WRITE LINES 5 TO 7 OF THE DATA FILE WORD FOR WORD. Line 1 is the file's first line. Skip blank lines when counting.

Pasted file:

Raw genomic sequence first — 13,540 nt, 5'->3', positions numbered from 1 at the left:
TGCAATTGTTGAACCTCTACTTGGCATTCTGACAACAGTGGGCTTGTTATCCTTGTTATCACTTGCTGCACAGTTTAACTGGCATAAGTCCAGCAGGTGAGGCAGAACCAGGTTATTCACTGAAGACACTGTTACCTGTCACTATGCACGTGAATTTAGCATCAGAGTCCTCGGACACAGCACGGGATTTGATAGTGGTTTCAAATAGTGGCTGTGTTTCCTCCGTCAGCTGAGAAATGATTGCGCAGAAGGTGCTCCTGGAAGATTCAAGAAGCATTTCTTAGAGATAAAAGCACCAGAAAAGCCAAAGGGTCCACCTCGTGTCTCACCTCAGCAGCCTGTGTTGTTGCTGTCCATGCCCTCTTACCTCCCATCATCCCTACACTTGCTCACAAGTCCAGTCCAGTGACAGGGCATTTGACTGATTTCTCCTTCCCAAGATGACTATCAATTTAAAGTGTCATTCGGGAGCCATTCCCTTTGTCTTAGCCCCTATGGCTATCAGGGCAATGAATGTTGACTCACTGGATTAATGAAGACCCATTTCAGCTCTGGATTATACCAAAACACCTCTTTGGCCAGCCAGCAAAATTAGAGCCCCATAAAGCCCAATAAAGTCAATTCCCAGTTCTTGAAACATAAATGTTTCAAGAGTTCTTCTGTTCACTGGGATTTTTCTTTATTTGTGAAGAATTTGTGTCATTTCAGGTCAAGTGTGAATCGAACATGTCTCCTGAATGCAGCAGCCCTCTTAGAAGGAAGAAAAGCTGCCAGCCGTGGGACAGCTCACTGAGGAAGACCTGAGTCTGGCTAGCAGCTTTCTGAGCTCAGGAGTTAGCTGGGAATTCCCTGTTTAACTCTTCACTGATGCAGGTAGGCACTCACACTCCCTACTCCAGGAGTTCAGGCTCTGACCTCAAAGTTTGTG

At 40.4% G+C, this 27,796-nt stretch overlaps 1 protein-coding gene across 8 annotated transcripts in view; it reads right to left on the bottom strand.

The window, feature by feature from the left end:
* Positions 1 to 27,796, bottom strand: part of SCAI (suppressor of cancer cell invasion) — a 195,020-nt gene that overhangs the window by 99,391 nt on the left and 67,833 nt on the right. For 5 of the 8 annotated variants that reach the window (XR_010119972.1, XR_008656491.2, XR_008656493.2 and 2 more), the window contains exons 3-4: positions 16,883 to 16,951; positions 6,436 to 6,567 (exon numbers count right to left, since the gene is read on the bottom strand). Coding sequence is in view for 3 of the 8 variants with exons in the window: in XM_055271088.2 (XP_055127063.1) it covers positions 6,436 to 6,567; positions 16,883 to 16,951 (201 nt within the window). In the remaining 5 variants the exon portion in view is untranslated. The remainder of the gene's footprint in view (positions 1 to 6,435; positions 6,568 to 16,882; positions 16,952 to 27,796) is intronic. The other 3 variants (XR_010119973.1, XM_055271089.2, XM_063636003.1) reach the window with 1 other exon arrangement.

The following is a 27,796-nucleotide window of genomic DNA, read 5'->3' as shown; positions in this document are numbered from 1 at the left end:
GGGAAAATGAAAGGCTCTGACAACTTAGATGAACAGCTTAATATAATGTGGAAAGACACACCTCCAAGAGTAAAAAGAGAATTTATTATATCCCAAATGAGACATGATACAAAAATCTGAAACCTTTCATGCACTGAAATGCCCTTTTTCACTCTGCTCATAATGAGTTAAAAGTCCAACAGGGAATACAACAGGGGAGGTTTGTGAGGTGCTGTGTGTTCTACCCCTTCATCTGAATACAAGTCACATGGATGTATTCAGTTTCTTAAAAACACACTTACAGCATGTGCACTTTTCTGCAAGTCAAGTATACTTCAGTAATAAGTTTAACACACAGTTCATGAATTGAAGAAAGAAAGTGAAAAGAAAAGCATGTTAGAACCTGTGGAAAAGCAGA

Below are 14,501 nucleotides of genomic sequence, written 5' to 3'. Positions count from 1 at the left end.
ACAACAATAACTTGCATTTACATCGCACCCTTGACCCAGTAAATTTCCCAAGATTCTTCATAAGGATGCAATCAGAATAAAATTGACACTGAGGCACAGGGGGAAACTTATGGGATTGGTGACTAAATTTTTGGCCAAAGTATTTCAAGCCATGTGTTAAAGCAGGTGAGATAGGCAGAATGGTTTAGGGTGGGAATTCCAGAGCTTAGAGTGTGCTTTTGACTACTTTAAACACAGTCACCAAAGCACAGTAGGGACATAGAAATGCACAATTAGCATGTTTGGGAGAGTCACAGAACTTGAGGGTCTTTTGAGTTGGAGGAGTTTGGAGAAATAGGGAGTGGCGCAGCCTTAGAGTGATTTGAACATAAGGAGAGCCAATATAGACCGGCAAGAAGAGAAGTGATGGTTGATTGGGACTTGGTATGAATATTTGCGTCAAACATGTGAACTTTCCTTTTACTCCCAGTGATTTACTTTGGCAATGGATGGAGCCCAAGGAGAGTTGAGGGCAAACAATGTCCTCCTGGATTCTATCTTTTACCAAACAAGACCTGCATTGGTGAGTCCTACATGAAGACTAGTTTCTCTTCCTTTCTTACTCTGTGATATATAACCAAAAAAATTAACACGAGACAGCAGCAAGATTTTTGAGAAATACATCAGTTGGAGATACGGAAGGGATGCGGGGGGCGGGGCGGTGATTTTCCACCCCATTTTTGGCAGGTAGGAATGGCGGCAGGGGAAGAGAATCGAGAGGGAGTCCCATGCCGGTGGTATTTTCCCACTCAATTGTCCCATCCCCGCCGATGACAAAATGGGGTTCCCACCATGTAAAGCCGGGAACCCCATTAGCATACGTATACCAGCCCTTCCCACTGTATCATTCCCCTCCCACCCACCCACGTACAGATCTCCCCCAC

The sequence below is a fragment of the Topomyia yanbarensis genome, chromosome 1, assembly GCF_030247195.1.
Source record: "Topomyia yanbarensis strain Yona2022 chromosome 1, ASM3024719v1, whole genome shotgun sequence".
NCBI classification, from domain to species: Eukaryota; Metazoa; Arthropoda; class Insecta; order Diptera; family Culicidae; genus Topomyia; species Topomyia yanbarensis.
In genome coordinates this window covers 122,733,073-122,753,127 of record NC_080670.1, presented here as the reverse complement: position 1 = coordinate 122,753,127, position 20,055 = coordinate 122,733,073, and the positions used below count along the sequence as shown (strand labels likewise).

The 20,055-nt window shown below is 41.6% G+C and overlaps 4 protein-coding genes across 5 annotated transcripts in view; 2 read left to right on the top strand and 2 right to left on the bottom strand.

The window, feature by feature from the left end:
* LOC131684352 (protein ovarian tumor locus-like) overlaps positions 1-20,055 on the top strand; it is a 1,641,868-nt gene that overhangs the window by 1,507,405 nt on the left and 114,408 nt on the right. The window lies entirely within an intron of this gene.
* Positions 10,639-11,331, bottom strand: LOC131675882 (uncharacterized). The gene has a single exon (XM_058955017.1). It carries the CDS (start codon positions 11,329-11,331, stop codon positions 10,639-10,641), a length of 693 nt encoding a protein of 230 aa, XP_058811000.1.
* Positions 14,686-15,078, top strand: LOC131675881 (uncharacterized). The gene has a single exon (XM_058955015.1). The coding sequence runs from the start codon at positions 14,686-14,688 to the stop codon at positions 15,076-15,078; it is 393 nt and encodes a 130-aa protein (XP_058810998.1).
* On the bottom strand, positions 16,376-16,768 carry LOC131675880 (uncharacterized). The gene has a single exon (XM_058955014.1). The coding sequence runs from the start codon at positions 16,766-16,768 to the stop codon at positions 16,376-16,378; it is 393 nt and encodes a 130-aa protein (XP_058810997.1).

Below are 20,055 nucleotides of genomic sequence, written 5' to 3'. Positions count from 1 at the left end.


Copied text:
* Positions 1 to 27,796, bottom strand: part of SCAI (suppressor of cancer cell invasion) — a 195,020-nt gene that overhangs the window by 99,391 nt on the left and 67,833 nt on the right. For 5 of the 8 annotated variants that reach the window (XR_010119972.1, XR_008656491.2, XR_008656493.2 and 2 more), the window contains exons 3-4: positions 16,883 to 16,951; positions 6,436 to 6,567 (exon numbers count right to left, since the gene is read on the bottom strand). Coding sequence is in view for 3 of the 8 variants with exons in the window: in XM_055271088.2 (XP_055127063.1) it covers positions 6,436 to 6,567; positions 16,883 to 16,951 (201 nt within the window). In the remaining 5 variants the exon portion in view is untranslated. The remainder of the gene's footprint in view (positions 1 to 6,435; positions 6,568 to 16,882; positions 16,952 to 27,796) is intronic. The other 3 variants (XR_010119973.1, XM_055271089.2, XM_063636003.1) reach the window with 1 other exon arrangement.

The following is a 27,796-nucleotide window of genomic DNA, read 5'->3' as shown; positions in this document are numbered from 1 at the left end:
GGGAAAATGAAAGGCTCTGACAACTTAGATGAACAGCTTAATATAATGTGGAAAGACACACCTCCAAGAGTAAAAAGAGAATTTATTATATCCCAAATGAGACATGATACAAAAATCTGAAACCTTTCATGCACTGAAATGCCCTTTTTCACTCTGCTCATAATGAGTTAAAAGTCCAACAGGGAATACAACAGGGGAGGTTTGTGAGGTGCTGTGTGTTCTACCCCTTCATCTGAATACAAGTCACATGGATGTATTCAGTTTCTTAAAAACACACTTACAGCATGTGCACTTTTCTGCAAGTCAAGTATACTTCAGTAATAAGTTTAACACACAGTTCATGAATTGAAGAAAGAAAGTGAAAAGAAAAGCATGTTAGAACCTGTGGAAAAGCAGA